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Aren't the consequences of a lower pound against the Euro less important than its position in relation to the dollar?

Oil is priced in dollars, and hence exchange rate fluctuations have greater inflationary consequences.

Has anyone got any details about how the UK-EU trade relationship operates, and therefore what the inflationary impact might be of a falling £? What's the trade balance? What are our main imports?

JJ

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Aren't the consequences of a lower pound against the Euro less important than its position in relation to the dollar?

I would have thought that given most commodities are priced in dollars, but a while ago the bulls were saying the value against the dollar didn't matter because most trade was in Euros: they seem to have gone quiet now we're sinking against the Euro.

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Well, I just did my bit for Sterling and shipped more money off to Canada. I'd been planning my house-buying based on CAN$2 to the pound, so with no sign of the BoE defending the pound I'll take anything better than that for now :).

I did my bit two weeks ago in changing £300 into Ghanaian cedis (roughly c16,000 to the £). I still have c190,000 left and will keep this as a memento of my trip and a hedge against further sterling devaluation. The Ghanaians are self-sufficient in energy and have lower material expectations so I reckon they'll do better in any global energy crisis :P

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Aren't the consequences of a lower pound against the Euro less important than its position in relation to the dollar?

Oil is priced in dollars, and hence exchange rate fluctuations have greater inflationary consequences.

Has anyone got any details about how the UK-EU trade relationship operates, and therefore what the inflationary impact might be of a falling £? What's the trade balance? What are our main imports?

JJ

haven't got the figures to hand but think Germany, France and Holland are our most important trading partners. Add up all the Eurozone and nothing comes close. Oh and our gas comes thru pipes under the Channel.

We already run a large deficit with the Eurozone. Forgot where to call up the figures.

Pound is falling vs Euro for the 7th day in a row. Today 1 Euro has gone above 70p for the first time in over a year.

Edited by Sisyphus

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If the £ is really due to tank against the EUR, then MEWing and buying EUROland property doesn't seem like a stupid thing to do...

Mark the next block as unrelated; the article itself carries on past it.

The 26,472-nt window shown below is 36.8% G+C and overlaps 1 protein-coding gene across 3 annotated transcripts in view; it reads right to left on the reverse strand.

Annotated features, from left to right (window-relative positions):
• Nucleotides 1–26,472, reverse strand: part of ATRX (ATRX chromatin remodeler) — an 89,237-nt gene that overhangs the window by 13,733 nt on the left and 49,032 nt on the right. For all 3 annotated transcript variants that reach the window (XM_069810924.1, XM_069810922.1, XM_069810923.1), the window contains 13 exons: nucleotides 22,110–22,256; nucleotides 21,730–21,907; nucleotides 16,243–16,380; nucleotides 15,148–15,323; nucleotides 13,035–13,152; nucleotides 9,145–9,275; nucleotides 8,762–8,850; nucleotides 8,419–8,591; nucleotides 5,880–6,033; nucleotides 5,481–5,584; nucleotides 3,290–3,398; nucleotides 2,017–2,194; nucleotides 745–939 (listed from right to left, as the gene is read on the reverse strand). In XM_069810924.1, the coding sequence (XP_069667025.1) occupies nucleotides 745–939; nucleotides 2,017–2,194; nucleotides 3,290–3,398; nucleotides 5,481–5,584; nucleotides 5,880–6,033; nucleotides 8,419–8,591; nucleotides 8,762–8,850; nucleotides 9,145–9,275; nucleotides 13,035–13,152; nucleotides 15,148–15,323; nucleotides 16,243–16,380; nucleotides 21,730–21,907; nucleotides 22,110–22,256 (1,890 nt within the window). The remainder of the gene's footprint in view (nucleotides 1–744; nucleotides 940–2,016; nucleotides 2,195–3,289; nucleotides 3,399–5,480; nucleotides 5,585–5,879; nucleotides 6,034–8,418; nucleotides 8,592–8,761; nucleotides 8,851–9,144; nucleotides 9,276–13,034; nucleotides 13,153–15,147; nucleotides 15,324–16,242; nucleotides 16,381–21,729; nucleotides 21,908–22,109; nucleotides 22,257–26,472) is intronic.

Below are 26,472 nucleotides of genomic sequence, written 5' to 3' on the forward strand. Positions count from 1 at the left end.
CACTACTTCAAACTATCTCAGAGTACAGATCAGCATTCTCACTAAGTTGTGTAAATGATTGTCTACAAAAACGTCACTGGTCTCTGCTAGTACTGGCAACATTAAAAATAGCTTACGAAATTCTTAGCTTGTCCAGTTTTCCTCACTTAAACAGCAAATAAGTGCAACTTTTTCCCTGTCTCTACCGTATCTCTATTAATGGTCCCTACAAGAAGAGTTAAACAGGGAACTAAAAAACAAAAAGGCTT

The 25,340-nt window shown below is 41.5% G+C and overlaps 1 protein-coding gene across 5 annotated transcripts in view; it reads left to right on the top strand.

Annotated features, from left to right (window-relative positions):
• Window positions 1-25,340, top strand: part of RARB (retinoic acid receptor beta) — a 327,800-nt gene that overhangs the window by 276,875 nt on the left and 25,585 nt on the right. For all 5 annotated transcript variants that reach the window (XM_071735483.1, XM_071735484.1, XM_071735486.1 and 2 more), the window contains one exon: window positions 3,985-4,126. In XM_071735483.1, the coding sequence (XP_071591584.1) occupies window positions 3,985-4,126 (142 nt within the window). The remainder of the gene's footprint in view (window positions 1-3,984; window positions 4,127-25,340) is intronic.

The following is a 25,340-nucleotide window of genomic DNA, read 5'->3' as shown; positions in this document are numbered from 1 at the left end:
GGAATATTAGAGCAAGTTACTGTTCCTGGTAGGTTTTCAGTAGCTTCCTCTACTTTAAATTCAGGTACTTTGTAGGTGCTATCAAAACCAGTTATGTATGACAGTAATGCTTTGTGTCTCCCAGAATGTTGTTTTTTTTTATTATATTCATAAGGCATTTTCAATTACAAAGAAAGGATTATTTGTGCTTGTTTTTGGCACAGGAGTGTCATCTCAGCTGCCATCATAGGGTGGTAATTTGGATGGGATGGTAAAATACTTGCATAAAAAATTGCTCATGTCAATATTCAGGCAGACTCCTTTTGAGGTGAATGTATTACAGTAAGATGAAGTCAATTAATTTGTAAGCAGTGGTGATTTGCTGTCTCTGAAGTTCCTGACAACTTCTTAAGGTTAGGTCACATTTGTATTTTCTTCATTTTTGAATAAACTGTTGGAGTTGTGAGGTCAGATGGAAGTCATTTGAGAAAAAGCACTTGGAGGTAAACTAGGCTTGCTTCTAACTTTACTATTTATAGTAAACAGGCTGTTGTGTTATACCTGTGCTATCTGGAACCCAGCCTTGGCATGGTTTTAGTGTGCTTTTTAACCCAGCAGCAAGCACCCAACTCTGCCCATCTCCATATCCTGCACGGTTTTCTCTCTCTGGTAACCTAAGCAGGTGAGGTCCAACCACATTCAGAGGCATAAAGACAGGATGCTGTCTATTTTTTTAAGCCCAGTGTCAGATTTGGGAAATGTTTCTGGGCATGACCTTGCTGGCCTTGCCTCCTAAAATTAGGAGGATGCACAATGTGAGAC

Of course this assumes that everything else does not change. If property drops significantly in the UK, the continent seems bound to follow. Personally, I think the order will be Ireland, UK, Spain and then it will ripple out to the rest of Europe.

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I did my bit two weeks ago in changing £300 into Ghanaian cedis (roughly c16,000 to the £). I still have c190,000 left and will keep this as a memento of my trip and a hedge against further sterling devaluation. The Ghanaians are self-sufficient in energy and have lower material expectations so I reckon they'll do better in any global energy crisis :P

Alternatively, if things go as badly as many here anticipate during the forthcoming global energy crisis, you can use the currency as fuel.

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haven't got the figures to hand but think Germany, France and Holland are our most important trading partners.

From the CIA Factbook....

Imports:

$483.7 billion f.o.b. (2005 est.)

Germany 13%, US 9.3%, France 7.4%, Netherlands 6.6%, Belgium 4.9%, China 4.3%, Italy 4.3% (2004)

Exports:

$372.7 billion f.o.b. (2005 est.)

US 15.3%, Germany 10.8%, France 9.2%, Ireland 6.8%, Netherlands 6%, Belgium 5.1%, Spain 4.5%, Italy 4.2% (2004)

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Alternatively, if things go as badly as many here anticipate during the forthcoming global energy crisis, you can use the currency as fuel.

it would be cheaper than buying the equivalent mass in paper. :rolleyes:

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  • 301 Brexit, House prices and Summer 2020

    1. 1. Including the effects Brexit, where do you think average UK house prices will be relative to now in June 2020?


      • down 5% +
      • down 2.5%
      • Even
      • up 2.5%
      • up 5%